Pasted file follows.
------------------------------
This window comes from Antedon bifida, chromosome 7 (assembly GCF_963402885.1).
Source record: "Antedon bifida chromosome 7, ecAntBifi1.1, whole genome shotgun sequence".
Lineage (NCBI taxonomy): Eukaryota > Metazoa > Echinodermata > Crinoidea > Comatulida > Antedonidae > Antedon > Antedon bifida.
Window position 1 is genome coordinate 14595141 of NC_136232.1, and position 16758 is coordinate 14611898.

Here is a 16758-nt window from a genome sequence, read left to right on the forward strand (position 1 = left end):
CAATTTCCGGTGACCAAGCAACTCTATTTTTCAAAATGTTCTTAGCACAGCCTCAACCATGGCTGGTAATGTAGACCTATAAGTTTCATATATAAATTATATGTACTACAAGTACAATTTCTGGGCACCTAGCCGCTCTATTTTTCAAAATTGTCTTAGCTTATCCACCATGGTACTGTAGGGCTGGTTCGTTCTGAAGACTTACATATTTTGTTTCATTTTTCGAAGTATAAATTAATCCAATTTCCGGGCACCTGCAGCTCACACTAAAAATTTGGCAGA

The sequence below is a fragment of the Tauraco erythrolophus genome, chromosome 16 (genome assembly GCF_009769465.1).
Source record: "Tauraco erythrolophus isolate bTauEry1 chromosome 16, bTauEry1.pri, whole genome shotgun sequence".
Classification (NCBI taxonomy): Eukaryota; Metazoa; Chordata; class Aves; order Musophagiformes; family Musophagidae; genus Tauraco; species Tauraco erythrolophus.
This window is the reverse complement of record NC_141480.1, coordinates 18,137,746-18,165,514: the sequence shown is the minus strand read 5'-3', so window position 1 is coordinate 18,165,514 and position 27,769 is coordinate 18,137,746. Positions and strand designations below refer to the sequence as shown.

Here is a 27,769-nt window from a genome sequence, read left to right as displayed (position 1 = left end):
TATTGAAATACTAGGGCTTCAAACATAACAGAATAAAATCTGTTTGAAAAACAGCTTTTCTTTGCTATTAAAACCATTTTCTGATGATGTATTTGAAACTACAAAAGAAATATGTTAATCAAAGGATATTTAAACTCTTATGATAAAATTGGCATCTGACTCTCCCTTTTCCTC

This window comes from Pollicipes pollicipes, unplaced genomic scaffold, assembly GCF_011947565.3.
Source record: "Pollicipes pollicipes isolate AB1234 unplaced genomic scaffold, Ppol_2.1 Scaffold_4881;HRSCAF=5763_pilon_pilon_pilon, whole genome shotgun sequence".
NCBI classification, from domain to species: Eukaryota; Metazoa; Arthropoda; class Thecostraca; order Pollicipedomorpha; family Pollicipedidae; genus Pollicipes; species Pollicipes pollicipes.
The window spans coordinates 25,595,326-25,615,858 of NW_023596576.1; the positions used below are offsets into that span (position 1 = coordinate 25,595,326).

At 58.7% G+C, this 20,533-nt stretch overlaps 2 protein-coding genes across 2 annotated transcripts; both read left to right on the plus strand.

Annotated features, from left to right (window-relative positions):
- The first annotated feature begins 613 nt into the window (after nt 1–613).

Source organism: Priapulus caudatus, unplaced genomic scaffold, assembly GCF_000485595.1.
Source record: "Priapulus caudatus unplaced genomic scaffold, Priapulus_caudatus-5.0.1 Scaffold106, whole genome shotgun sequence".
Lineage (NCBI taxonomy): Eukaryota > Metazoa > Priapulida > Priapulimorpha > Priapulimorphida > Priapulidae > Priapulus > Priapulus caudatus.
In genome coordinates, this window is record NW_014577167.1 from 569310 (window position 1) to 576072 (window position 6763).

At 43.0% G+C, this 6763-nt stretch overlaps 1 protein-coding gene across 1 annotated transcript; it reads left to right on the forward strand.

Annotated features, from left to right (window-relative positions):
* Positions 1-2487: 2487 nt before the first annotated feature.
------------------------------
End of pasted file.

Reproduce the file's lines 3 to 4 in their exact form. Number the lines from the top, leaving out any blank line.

Lineage (NCBI taxonomy): Eukaryota > Metazoa > Echinodermata > Crinoidea > Comatulida > Antedonidae > Antedon > Antedon bifida.
Window position 1 is genome coordinate 14595141 of NC_136232.1, and position 16758 is coordinate 14611898.